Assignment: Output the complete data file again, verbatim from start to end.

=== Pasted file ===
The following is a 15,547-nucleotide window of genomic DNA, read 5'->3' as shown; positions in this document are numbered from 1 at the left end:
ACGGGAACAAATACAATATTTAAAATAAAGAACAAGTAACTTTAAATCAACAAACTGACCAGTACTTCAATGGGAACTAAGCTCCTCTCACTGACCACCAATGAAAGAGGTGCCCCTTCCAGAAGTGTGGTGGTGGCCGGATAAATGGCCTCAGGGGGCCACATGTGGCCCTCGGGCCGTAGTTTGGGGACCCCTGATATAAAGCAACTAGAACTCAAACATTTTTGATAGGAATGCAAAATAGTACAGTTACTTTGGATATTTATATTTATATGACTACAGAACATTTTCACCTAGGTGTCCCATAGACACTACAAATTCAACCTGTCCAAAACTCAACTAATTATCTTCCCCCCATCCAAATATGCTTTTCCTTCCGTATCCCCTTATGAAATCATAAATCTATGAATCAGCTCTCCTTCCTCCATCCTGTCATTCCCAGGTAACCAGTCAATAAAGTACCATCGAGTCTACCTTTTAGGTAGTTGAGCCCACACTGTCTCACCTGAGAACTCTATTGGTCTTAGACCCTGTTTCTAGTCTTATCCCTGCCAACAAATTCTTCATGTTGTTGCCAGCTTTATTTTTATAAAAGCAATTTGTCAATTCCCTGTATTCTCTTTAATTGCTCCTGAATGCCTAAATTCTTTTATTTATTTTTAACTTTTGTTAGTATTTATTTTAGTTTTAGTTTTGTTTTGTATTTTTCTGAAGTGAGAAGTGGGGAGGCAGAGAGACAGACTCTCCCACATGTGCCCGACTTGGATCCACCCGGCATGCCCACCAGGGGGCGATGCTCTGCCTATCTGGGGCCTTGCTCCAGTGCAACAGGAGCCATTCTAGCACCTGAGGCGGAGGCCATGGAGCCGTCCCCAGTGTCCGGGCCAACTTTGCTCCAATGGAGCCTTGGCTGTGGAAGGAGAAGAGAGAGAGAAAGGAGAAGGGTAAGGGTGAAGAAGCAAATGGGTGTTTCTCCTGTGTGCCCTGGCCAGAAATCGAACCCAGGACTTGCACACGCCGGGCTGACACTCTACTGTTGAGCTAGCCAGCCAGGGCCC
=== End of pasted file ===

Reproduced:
The following is a 15,547-nucleotide window of genomic DNA, read 5'->3' as shown; positions in this document are numbered from 1 at the left end:
ACGGGAACAAATACAATATTTAAAATAAAGAACAAGTAACTTTAAATCAACAAACTGACCAGTACTTCAATGGGAACTAAGCTCCTCTCACTGACCACCAATGAAAGAGGTGCCCCTTCCAGAAGTGTGGTGGTGGCCGGATAAATGGCCTCAGGGGGCCACATGTGGCCCTCGGGCCGTAGTTTGGGGACCCCTGATATAAAGCAACTAGAACTCAAACATTTTTGATAGGAATGCAAAATAGTACAGTTACTTTGGATATTTATATTTATATGACTACAGAACATTTTCACCTAGGTGTCCCATAGACACTACAAATTCAACCTGTCCAAAACTCAACTAATTATCTTCCCCCCATCCAAATATGCTTTTCCTTCCGTATCCCCTTATGAAATCATAAATCTATGAATCAGCTCTCCTTCCTCCATCCTGTCATTCCCAGGTAACCAGTCAATAAAGTACCATCGAGTCTACCTTTTAGGTAGTTGAGCCCACACTGTCTCACCTGAGAACTCTATTGGTCTTAGACCCTGTTTCTAGTCTTATCCCTGCCAACAAATTCTTCATGTTGTTGCCAGCTTTATTTTTATAAAAGCAATTTGTCAATTCCCTGTATTCTCTTTAATTGCTCCTGAATGCCTAAATTCTTTTATTTATTTTTAACTTTTGTTAGTATTTATTTTAGTTTTAGTTTTGTTTTGTATTTTTCTGAAGTGAGAAGTGGGGAGGCAGAGAGACAGACTCTCCCACATGTGCCCGACTTGGATCCACCCGGCATGCCCACCAGGGGGCGATGCTCTGCCTATCTGGGGCCTTGCTCCAGTGCAACAGGAGCCATTCTAGCACCTGAGGCGGAGGCCATGGAGCCGTCCCCAGTGTCCGGGCCAACTTTGCTCCAATGGAGCCTTGGCTGTGGAAGGAGAAGAGAGAGAGAAAGGAGAAGGGTAAGGGTGAAGAAGCAAATGGGTGTTTCTCCTGTGTGCCCTGGCCAGAAATCGAACCCAGGACTTGCACACGCCGGGCTGACACTCTACTGTTGAGCTAGCCAGCCAGGGCCC